Twitter Inc. agreed to most of the conditions set by the Nigerian government to resume operations in the West African country, Information Minister Lai Mohammed said.
The social media giant “has met almost 70% of the government’s terms and conditions, many of them quite fundamental and important,” Mohammed said in an interview Wednesday with Bloomberg Television. “We are working on a few more.”
A spokesman for the San Francisco-based company declined to comment.
President Muhammadu Buhari’s administration blocked access to Twitter’s services in Africa’s most populous country on June 5, after the company deleted one of his tweets for violating its rules. The dispute added to other controversies Twitter has faced with government leaders, including its decision in January to ban former U.S. President Donald Trump and a clash with Indian authorities over posts on its app.
Buhari, who was briefly a military dictator during the 1980s, ran afoul of Twitter’s rules when he issued a threat to crack down on separatists he accuses of waging a rebellion in the southeast of the country.
The Nigerian government didn’t shutter Twitter because of the removal of Buhari’s tweet, Mohammed said. Rather, it was because of the use of the U.S. microblogging site by the Indigenous People of Biafra, he said.
Buhari’s government has proscribed IPOB, which wants to establish an independent nation in southeastern Nigeria, as a terrorist organization and blames the group for a series of deadly attacks this year on security forces. The group’s leader, Nnamdi Kanu, was captured in June and returned to Nigeria to continue a treason trial he fled in 2017.
“Twitter became the platform of choice for a group that was targeting policemen, killing policemen, killing the military and promoting the interest of one ethnic group against another,” Mohammed said. “For national security, we suspended the operations.”
IPOB maintains that it’s a self-determination movement committed to creating its own state for the Igbo ethnic group through non-violent means. It accuses the government of “abducting” Kanu abroad in violation of international law.
Twitter officials last met with representatives of the Nigerian government “about a week ago,” according to Mohammed. “It’s been quite encouraging.
By Annmarie Hordern and William Clowes
Wednesday, August 18, 2021
In Nigeria, security officials are reporting that 22 people have been killed in an armed attack in the nation's Plateau state. 14 others were injured when a convoy of five buses ferrying Muslim followers was ambushed along Rukuba road in Jos. The victims were heading to Ikare town in Ondo state after attending prayers in Bauchi state. Authorities say they have arrested six suspects in connection with the attack. CGTN spoke to Phil Ihaza in Abuja for more details on this story.
It is one of the most anticipated Nollywood films of all time and the trailer for King Of Boys: The Return Of The King was released Monday amid frenzy from fans of the crime and political thriller, who call themselves the KOB Army.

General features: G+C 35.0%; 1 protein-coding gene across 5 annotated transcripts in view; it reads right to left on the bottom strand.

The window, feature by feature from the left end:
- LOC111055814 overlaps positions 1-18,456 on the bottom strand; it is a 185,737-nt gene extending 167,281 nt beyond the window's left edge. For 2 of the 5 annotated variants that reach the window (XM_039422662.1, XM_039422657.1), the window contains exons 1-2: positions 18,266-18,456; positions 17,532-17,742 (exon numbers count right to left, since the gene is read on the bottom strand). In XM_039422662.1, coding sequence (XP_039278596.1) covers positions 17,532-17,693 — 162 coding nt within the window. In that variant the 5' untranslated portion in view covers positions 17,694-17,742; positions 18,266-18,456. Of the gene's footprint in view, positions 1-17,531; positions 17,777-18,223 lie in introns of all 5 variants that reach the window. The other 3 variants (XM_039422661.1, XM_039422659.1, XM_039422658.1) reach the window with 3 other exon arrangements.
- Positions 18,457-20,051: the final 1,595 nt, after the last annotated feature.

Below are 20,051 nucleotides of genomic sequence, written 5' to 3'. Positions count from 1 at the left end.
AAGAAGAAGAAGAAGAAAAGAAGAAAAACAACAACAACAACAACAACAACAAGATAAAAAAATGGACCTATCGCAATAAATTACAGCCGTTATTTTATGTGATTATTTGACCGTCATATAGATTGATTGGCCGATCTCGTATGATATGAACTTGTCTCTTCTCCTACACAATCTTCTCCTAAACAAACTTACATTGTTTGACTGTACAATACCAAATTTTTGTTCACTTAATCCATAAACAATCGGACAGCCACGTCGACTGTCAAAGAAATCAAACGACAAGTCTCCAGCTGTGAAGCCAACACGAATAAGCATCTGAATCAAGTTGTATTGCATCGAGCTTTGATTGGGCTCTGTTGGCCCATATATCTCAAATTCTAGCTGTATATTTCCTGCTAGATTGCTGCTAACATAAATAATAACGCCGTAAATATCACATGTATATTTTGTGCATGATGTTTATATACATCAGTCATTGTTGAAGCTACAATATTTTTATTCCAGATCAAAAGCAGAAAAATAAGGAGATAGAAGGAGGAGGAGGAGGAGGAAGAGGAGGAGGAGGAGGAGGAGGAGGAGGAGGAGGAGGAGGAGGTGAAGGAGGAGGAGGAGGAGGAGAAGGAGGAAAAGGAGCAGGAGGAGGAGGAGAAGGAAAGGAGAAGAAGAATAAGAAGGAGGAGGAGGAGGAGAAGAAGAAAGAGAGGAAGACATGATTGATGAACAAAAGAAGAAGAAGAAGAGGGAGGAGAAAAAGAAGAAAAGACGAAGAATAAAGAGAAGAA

The seven-part project is Netflix's first Original Series from Nigeria and a sequel to the highly acclaimed 2018 King of Boys movie directed by leading director Kemi Adetiba.
Fans can now take a peek at what to expect, as formidable businesswoman Eniola Salami, played by Nollywood veteran Sola Sobowale, returns to Nigeria after a five-year exile eager to mete out blood-curdling punishments to her adversaries.
Following the success of the first installation, which made over N450 million ($1M) at the box office, Adetiba announced a sequel was in the works.
After a two-year wait, she revealed that the sequel initially intended to be a movie will be a Netflix Original limited series.
The KOB Army
The KOB Army has shown immense support for the franchise since the first movie, with fans making plans for viewing parties and special outfits when it premieres on August 27 on Netflix.
As the release day for the sequel draws nearer, the anticipation runs high as many wait with bated breath to see The Return Of The King. But fans are not the only ones eager; Adetiba describes the weight of the expectation as "awaiting a report card for the last year and a half of my life."
"My anxiety these days ranges from numb to severe...so I too am on tenterhooks, she says. "But I'm mostly absolutely thrilled by the love and support of the KOB ARMY. It's been so overwhelming. The massive anticipation simply shows us how well-loved KOB 1 is."
The King of Boys has been a stand-out movie for modern Nollywood. It was the sophomore film by Adetiba, whose directorial debut, The Wedding Party, was the unopposed Nollywood movie of the year 2016, being the highest-grossing film until January 2021 and spotlighting Adetiba, who already made her mark in the music and television industry, as a filmmaker of note.
The new installment will see old characters from the original, including actor Toni Tones, who reprises her role as a young Eniola Salami and musician Reminisce as Makanaki.
It also introduces new characters who have a bone to pick with Salami. Among them are seasoned actors Nse Ikpe-Etim and Nollywood heartthrob Richard Mofe Damijo.
King of Boys is a departure from the cheery, bright romcom of The Wedding Party into the dark crime-filled world of Eniola Salami, whose quest for power leaves a trail of dead bodies in her wake.
It was a wager which paid off in an industry known of late for primarily producing comedies to meet the audience's demand. Of the top 10 highest-grossing Nollywood movies, King of Boys is the sole thriller on the list.
Trusting the audience
Adetiba says the successful outing taught her not to cage her audience.